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Mary Queen of Scots experienced a tumultuous period between March 1566 and May 1568. Caught up in Scottish politics, this period began with the murder of her private secretary and concluded with the defeat of Catholic forces at the Battle of Langside. In between (for her) was a long period of imprisonment.

Her one constant ally: George, Fifth Lord Seton.

From Carberry Hill to Dunbar Castle

Protestant and Catholic forces threatened and occasionally battled one another as the gentry of both faiths maneuvered to use Mary to their political advantage. Here we will concentrate on the activities of George Seton.

In a rather complicated scheme, Mary’s second husband, Lord Darnley (Henry Stuart) was implicated in the plot to murder David Ricco. His death led to plot twists worthy of an opera including Mary and Darnley fleeing Edinburgh for Dunbar Castle in Lothian under the protection of George Seton.

Seton soon accompanied them on a return trip. Turbulent times followed: Darnley was murdered; Mary wed (perhaps after being abducted) James Hepburn, Earl of Bothwell (who was accused of murdering Darnley). Perhaps in the early part of 1567 Mary took refuge with him at his residence in Lothian. In June, Bothwell’s forces confronted the Confederate Lords (Protestants) in an almost-battle at Carberry Hill from which Bothwell fled. (Few or no casualties in that one.) Bothwell took refuge for a short time at Dunbar Castle (with Seton’s help?) before disappearing forever in Norway.

Not The Ideal Island Vacation

In the event, the Confederate Lords took Mary prisoner, ensconcing her on an island housing Lochleven Castle. This place was the Scottish equivalent of Alcatraz, where she was held from 17 June 1567 to 2 May 1568 accompanied by few friends. Among them, Marie Seton, George’s half-sister and Mary’s life-long companion. (Queen Mary was forced to abdicate the Scottish throne during this time.)

Seton contemplated rescue but was unsuccessful until Mary turned two of her at jailers into allies. While Marie remained behind, disguised as Mary, Mary got a boat ride to shore where she met Seton who conveyed her to Niddry Castle, another Seton family stronghold.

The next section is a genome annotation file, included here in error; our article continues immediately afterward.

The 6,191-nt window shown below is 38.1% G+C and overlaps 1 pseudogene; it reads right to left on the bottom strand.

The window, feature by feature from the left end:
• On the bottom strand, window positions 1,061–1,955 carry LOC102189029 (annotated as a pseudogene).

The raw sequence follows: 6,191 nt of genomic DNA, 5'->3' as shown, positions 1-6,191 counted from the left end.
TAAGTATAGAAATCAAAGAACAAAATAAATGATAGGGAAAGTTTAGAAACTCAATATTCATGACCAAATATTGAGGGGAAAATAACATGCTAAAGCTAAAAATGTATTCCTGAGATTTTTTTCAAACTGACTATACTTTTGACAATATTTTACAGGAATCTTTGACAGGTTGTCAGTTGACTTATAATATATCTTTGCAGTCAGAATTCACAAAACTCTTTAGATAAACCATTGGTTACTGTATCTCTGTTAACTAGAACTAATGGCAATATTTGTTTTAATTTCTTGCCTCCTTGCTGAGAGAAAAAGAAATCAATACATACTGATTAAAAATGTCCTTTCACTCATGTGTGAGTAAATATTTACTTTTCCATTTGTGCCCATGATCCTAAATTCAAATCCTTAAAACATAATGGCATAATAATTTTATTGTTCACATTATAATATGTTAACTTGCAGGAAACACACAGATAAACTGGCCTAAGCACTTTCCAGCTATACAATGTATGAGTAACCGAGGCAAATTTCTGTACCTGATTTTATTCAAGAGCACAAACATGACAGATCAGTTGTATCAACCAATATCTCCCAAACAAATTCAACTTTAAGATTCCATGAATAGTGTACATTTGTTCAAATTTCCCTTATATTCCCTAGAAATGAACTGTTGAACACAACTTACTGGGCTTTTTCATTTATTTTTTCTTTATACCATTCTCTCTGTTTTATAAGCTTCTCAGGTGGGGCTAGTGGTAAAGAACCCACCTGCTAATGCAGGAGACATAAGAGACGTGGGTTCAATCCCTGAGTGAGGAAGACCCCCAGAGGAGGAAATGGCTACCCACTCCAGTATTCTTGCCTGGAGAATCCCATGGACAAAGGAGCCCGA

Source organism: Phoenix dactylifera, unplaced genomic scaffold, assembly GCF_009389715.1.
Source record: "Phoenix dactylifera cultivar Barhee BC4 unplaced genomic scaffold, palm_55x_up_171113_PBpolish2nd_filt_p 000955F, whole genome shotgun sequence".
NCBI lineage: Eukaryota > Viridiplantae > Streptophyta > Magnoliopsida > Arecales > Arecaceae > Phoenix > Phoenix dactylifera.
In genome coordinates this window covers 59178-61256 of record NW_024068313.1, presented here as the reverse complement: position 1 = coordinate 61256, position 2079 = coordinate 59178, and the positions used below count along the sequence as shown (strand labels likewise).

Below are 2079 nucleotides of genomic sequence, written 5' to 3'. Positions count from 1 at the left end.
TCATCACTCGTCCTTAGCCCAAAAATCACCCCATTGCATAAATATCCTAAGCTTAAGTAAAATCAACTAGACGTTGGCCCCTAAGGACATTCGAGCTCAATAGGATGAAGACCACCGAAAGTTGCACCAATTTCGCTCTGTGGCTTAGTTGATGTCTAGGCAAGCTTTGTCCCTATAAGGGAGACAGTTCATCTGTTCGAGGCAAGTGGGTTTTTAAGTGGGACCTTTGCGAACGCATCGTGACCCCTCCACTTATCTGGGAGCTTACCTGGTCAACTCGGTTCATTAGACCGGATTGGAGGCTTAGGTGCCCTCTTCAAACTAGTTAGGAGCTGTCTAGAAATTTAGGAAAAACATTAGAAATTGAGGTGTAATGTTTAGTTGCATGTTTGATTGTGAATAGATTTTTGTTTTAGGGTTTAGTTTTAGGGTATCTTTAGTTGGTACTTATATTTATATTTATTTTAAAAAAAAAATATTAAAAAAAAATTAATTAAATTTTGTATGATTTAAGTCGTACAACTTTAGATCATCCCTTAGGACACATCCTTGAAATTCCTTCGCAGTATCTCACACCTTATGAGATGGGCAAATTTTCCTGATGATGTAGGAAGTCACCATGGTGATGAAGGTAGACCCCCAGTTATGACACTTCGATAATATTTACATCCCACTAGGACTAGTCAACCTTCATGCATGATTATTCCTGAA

According to the historian William Robertson, in his 1761 The History of Scotland, Mary worked on escape plans from the island castle while Seton arranged things on the outside:

“At last, Mary employed all her art to gain George Douglas her keeper’s brother, a youth of eighteen [Willy Douglas]. As her manners were naturally affable and insinuating, she treated him with the most flattering distinction; she even allowed him to entertain the most ambitious hopes, by letting fall some expressions, as if she would chose him for her husband. At his age and in such circumstances, it was impossible to refuse such a temptation.

He yielded, and drew others into the plot. On Sunday, the second of May, while his brother sat at supper, and the rest of the family were retired to their devotions, one of his accomplices found means to steal the keys out of his brother’s chamber, and opening the gates to the Queen and one of her maids, locked them behind her, and then threw the keys into the lake.

Mary ran with precipitation to the boat which was prepared for her, and on reaching the shore, was received with the utmost joy, by [George] Douglas, Lord Seton, and Sir James Hamilton, who, with a few attendants, waited for her.” (pg. 453)

Seton Keeps Trying

Seton and his loyal cavalry escorted Mary to Niddry Castle for a short period of safety. During the week following, various earls and lairds convened in her support nearly scaring the Regent of Scotland—her half-brother, the Earl of Moray, James Stewart—into retreat before the might of her army. Except he didn’t. Although outnumbered by the Queen’s newly gathered forces, he decided that delay in confronting her only gave her time to gather strength. Both sides drifted towards Glasgow.

George Seton, an experienced fighter by this time, co-led a cavalry unit in support of 2000 infantry led by Lord Claud Hamilton. An even larger contingent under the command of Archibald Campbell, Fifth Lord Aygrll, threatened Moray as well.

Mistakes compound as Mary, Seton, and the others were to learn. Next: the battle itself.

(On line references sometimes mistakenly call George, Seventh Lord Seton. There were lots of George Setons so it is easy to get confused.)

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